Languages:
English, English Audio Description
Subtitles:
Dutch Hard of Hearing, English Hard of Hearing
Bonus:
  • Feature Commentary with Director Eli Roth and Actor Jack Black
  • Deleted Scenes
  • Gag Reel
  • Warlocks and Witches
  • Movie Magic
  • Tick Tock: Bringing the Book to Life
  • Eli Roth: Director's Journals
  • Owen Goes Behind the Scenes
  • Do You Know Jack Black?
  • Jack Black's Greatest Fear
  • The Mighty Wurlitzer

Rent other films like The House with a Clock in Its Walls

Reviews (8) of The House with a Clock in Its Walls

Good fun but may be scary for really young - The House with a Clock in Its Walls review by PC

Spoiler Alert

Although not highly original, it is quite nice to get a family film with real scares and creepy moments, although this may be a bit scary for the younger viewers. It moves along at a good pace and has good use of old fashioned effects rather than constant CGI. Jack Black plays Jack Black but Cate Blanchett is great fun as his neighbour and sparring partner.

1 out of 1 members found this review helpful.

Entertaining - The House with a Clock in Its Walls review by SM

Spoiler Alert

Fairly simple plot, but moves along at a good pace as mentioned by other reviewers. Plenty of special effects and a good performance from young Owen Vaccaro. Little kids may be frightened, but most kids that like Harry Potter should be well entertained.

0 out of 1 members found this review helpful.

A poor transfer. - The House with a Clock in Its Walls review by Billynedwell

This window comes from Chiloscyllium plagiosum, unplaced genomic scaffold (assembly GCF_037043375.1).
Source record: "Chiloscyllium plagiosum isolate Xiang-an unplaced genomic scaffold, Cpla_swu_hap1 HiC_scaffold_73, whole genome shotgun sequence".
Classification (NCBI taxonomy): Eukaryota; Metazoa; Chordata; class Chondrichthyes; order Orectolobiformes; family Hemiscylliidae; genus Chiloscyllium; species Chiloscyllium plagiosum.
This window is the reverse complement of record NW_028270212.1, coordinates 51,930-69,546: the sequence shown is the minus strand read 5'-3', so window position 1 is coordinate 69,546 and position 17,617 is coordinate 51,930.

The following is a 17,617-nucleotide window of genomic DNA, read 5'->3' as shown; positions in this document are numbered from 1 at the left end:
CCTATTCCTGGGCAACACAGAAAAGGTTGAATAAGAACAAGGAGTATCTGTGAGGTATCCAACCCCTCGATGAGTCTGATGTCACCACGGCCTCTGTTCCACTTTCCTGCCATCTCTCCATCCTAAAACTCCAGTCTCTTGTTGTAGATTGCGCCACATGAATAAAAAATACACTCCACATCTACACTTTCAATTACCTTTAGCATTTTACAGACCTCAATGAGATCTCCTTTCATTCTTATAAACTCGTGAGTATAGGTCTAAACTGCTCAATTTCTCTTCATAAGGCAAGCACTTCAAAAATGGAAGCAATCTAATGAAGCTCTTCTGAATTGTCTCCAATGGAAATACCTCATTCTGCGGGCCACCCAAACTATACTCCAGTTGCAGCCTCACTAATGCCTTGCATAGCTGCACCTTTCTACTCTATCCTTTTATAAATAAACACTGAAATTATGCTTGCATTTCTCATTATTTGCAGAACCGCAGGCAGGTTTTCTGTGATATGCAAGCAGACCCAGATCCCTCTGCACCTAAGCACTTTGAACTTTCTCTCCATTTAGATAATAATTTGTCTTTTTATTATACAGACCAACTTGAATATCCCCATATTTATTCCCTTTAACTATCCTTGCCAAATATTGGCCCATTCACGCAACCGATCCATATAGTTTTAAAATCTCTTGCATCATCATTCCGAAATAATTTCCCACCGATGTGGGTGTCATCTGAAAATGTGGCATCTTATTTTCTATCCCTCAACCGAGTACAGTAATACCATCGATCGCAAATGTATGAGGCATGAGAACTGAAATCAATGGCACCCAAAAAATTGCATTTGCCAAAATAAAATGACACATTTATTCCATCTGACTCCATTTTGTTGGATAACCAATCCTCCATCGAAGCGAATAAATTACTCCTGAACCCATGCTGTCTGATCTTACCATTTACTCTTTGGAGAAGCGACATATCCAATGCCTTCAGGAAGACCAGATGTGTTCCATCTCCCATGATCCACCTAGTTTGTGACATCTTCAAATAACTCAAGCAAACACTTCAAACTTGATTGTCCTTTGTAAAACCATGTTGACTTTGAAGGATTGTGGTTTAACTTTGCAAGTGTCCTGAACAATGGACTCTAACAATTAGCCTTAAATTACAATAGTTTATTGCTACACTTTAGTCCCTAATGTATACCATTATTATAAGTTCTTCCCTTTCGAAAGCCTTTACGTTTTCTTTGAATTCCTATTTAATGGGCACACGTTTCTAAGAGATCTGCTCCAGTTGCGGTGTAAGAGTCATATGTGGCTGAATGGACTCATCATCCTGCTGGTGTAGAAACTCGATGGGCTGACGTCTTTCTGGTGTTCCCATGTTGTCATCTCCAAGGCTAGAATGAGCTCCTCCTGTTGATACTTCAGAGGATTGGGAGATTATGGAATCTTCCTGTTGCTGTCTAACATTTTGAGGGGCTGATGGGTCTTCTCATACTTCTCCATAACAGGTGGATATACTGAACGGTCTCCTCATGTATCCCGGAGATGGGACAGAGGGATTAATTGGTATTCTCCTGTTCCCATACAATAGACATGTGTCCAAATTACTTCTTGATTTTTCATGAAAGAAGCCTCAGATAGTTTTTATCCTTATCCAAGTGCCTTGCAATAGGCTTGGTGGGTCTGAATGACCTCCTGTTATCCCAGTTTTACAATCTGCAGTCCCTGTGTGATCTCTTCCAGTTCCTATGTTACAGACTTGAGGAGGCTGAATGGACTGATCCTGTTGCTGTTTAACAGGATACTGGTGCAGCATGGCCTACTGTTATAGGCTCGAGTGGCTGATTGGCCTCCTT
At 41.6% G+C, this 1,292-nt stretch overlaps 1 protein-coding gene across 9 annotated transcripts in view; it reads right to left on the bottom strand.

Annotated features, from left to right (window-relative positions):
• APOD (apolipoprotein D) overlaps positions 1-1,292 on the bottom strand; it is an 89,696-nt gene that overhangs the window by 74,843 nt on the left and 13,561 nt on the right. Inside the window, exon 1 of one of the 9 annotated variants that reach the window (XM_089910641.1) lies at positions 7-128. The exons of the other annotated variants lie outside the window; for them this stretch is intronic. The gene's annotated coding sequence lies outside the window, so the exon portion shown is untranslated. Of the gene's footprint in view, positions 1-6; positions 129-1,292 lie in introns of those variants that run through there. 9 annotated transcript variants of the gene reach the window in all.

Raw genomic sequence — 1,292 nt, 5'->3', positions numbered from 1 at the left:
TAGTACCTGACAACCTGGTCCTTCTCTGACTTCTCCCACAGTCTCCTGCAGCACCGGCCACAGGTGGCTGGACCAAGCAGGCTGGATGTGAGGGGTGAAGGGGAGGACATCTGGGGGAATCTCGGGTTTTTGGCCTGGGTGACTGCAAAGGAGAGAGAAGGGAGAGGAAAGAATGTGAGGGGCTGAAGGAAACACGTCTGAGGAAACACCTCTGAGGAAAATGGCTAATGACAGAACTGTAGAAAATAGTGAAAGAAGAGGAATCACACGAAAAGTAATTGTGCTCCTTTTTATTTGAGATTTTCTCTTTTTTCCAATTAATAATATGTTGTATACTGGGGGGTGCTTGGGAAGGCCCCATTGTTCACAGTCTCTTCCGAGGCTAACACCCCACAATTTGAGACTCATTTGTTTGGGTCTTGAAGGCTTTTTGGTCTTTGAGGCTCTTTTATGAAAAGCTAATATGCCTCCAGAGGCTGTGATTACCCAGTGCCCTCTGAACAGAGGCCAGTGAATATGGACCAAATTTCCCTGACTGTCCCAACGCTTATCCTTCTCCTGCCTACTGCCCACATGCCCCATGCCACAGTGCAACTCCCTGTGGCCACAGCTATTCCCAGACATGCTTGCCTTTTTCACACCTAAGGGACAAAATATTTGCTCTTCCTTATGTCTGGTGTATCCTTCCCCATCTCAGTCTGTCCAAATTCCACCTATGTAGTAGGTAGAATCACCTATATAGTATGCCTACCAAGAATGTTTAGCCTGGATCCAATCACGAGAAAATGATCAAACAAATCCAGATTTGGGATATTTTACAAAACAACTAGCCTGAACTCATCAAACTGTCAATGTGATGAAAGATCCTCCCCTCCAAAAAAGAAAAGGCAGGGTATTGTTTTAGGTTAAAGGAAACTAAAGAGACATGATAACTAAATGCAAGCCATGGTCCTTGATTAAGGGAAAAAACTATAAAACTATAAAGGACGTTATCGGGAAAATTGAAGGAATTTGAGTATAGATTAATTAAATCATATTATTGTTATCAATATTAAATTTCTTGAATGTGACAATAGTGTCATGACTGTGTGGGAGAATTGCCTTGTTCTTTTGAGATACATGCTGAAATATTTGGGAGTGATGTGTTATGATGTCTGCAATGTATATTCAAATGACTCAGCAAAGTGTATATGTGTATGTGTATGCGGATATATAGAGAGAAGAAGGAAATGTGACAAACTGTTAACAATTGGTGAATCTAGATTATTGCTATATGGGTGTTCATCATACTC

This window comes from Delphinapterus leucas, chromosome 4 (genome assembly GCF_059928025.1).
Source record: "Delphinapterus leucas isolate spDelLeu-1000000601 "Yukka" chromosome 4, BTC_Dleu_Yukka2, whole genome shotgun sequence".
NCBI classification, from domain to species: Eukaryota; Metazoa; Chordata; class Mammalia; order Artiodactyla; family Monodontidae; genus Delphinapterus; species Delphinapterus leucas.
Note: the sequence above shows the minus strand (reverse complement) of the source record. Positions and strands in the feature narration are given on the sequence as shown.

Spoiler Alert

Decided to take a look at this film, despite a lot of less than complimentary reviews of the story, as the 4k blu ray reviews all mentioned the great soundtrack and reference HDR video transfer. Once the main menu had loaded and after selecting the audio sub menu it soon became clear this disc was not as the retail version. The only audio track available was the lossless DTS HD MA track. Now don't get me wrong, this audio track is still capable of getting your speakers to sing like a nightingale and slam like an angry rhino but it's not the all conquering enveloping object based Atmos soundtrack I was expecting. As it still sounded good I continued to the movie. This is were this disc became a total let down. The picture was extremely washed out. The contrast was nowhere near being HDR and absolutely no colour pop at all. If the UHD resolution wasn't there I would swear I was watching a DVD. After 8 minutes I stopped the disc and put in one of my own 4k blu rays to check my equipment was working correctly. Thankfully my copy of Planet Earth II immediately filled the screen with vibrant colour and glorious HDR images.